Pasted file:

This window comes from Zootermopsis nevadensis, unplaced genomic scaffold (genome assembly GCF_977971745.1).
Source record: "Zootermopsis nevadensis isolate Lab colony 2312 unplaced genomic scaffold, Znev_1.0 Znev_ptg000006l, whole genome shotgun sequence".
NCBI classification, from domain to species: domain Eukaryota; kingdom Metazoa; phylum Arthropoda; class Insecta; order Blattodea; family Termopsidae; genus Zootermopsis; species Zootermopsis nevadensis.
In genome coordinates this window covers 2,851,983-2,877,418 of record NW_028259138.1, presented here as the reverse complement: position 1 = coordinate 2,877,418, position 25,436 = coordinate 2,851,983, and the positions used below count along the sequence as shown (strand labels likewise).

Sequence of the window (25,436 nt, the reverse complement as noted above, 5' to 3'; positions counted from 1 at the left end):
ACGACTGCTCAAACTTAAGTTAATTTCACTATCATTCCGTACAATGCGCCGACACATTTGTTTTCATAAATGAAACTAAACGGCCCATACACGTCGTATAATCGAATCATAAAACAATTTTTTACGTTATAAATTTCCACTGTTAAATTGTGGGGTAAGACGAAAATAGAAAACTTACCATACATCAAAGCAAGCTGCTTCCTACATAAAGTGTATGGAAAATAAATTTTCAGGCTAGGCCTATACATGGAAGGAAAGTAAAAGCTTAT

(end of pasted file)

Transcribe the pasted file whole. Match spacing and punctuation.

This window comes from Zootermopsis nevadensis, unplaced genomic scaffold (genome assembly GCF_977971745.1).
Source record: "Zootermopsis nevadensis isolate Lab colony 2312 unplaced genomic scaffold, Znev_1.0 Znev_ptg000006l, whole genome shotgun sequence".
NCBI classification, from domain to species: domain Eukaryota; kingdom Metazoa; phylum Arthropoda; class Insecta; order Blattodea; family Termopsidae; genus Zootermopsis; species Zootermopsis nevadensis.
In genome coordinates this window covers 2,851,983-2,877,418 of record NW_028259138.1, presented here as the reverse complement: position 1 = coordinate 2,877,418, position 25,436 = coordinate 2,851,983, and the positions used below count along the sequence as shown (strand labels likewise).

Sequence of the window (25,436 nt, the reverse complement as noted above, 5' to 3'; positions counted from 1 at the left end):
ACGACTGCTCAAACTTAAGTTAATTTCACTATCATTCCGTACAATGCGCCGACACATTTGTTTTCATAAATGAAACTAAACGGCCCATACACGTCGTATAATCGAATCATAAAACAATTTTTTACGTTATAAATTTCCACTGTTAAATTGTGGGGTAAGACGAAAATAGAAAACTTACCATACATCAAAGCAAGCTGCTTCCTACATAAAGTGTATGGAAAATAAATTTTCAGGCTAGGCCTATACATGGAAGGAAAGTAAAAGCTTAT